How to Add Dynamic DNS to Home Assistant for External Access

Home assistant is a very versatile home automation solution. However, as it is a system generally hosted within your own network if you want to access on your phone or laptop while out of the house you’ll need to setup a dynamic DNS service.

Also, some smart home devices only work locally within your network. If you can link these devices to Home Assistant then you can control these devices while outside of your network.

Home assistant has a native integration with Duck DNS. The following guide will teach you how to enable external access to your home assistant setup using Duck DNS. Don’t let the name put you off, its a great free service!

Configure Dynamic DNS with Home Assistant

Create a Domain within Duck DNS

Complete the box as shown above with an appropriate name. You may need to be slightly creative as the domain name must not already be in use by another user. I would also keep this generic as to not give away the purpose you are using it for – don’t call it homeassistant256 for example.

Keep the Duck DNS page open as some of the information will be required in a later step.

Locate the Duck DNS Addon within Home Assistant

Within Home Assistant, Click Supervisor on the bottom left menu.

Click ‘Add-on Store’ from the top menu.

Find Duck DNS and click it to open the duck DNS installation screen.

Install Duck DNS

Simply locate the install button as shown above and click it.

Configure the Duck DNS Addon

Select the ‘Configuration’ tab from the Duck DNS Installation screen.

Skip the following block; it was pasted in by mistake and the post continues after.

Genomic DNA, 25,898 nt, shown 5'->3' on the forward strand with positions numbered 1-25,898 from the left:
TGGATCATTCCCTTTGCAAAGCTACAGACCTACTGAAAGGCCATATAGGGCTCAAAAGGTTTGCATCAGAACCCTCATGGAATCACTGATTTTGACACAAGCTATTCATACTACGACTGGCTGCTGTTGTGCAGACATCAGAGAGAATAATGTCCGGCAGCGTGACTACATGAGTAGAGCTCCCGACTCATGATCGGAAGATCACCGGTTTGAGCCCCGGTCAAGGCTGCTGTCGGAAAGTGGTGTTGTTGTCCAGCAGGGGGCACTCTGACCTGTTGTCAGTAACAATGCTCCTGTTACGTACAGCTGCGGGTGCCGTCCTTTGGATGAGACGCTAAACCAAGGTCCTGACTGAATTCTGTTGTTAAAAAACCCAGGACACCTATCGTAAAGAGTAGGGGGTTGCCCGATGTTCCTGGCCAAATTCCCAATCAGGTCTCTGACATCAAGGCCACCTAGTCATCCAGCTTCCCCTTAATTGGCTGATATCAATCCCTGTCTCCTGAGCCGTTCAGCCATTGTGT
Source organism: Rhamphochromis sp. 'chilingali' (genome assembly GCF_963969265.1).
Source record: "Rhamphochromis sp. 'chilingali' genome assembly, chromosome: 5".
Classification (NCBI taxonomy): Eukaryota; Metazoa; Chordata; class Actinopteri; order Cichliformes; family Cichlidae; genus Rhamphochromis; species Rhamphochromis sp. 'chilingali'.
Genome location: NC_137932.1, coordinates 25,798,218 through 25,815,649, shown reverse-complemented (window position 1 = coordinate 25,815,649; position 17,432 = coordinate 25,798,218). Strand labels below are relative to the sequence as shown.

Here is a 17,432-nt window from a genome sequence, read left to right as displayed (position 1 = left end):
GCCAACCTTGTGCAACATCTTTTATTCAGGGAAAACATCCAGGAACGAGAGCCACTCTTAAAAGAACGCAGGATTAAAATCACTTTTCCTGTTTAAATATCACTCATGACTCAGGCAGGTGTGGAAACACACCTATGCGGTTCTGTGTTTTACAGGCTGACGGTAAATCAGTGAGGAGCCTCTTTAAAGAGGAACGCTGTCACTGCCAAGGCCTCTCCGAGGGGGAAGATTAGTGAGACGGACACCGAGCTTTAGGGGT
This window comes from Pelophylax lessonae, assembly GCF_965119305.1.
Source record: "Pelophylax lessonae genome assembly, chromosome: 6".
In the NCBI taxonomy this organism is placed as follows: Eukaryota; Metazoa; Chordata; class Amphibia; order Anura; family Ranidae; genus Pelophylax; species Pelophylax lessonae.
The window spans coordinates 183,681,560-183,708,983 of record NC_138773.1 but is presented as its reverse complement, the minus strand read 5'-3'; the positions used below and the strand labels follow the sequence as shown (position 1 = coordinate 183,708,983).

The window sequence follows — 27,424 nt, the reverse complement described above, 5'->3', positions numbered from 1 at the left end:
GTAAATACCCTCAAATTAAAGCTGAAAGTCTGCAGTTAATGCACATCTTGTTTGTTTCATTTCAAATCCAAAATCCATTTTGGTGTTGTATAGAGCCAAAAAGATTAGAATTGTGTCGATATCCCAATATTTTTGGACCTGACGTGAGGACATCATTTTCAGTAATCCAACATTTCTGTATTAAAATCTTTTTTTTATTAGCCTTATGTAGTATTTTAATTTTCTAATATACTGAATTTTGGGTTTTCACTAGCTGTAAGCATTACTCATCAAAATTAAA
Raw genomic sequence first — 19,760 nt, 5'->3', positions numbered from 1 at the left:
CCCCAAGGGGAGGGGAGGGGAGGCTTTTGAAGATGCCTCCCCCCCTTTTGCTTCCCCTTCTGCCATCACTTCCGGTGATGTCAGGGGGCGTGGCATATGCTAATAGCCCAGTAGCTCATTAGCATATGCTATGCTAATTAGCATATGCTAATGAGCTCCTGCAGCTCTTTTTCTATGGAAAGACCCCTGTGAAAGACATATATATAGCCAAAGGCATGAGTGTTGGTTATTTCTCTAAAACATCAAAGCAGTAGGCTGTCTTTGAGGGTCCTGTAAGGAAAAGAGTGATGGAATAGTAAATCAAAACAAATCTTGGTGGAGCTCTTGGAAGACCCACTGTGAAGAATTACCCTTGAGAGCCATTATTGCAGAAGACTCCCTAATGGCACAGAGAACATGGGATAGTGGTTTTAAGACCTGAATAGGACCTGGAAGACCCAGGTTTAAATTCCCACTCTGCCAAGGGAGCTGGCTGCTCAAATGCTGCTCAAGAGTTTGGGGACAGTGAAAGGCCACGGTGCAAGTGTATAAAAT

Copy the token from your Duck DNS Account page and paste next to ‘Token:’

Under ‘Domain’ Enter the unique domain you created within your Duck DNS account. The example I used above would be ‘’

Configure config.yaml

Update your configuration.yaml as above replacing the blanked out word for your duck dns domain name. In the example above this would be ‘mydomain123’.

The entries for SSL will enable secure HTTPS connections. This is optional but advised

The ‘ip_ban_enabled’ & ‘login_attempts-threshold’ is advised to help prevent fraudulent access attempts. Don’t forget, DUCK DNS is essentially presenting your Home Assistant installation publicly to the internet. Also ensure you have a string username and password on your Home Assistant installation.

We’re not done just yet. Now we need to enable your home router to allow traffic through from Duck DNS to your Home Assistant instance.

Ensure Home Assistant is operating on a static IP.

If you have not done so already we strongly advise you ensure Home Assistant has a static IP applied. We need to give access to HA to the internet and this will reduce potential exposure to your network.

Please see our guide for doing this. Located Here.

This guide was made using TP Link routers but it is generally a very similar process for other manufacturers.

Assign a Port Forwarding Rule within your Router

Log into your routers LAN settings

In the TP Link router used in the example the setting is called ‘virtual servers’ However, often other brands of routers refer to this process as port forwarding.

Find this setting and add an entry for port 8123 to the (static) IP address Home Assistance is using (reference as ‘Internal IP’ in the above image).

Home Assistant operates on port 8123 and so we want to allow all internet traffic hitting our router on that port to be send to the home assistance installation.

That’s It!

You can now access your installation of Home Assistant from outside your network (house). This will also work for the Home Assistant App running on mobile data connections on your smart phone.

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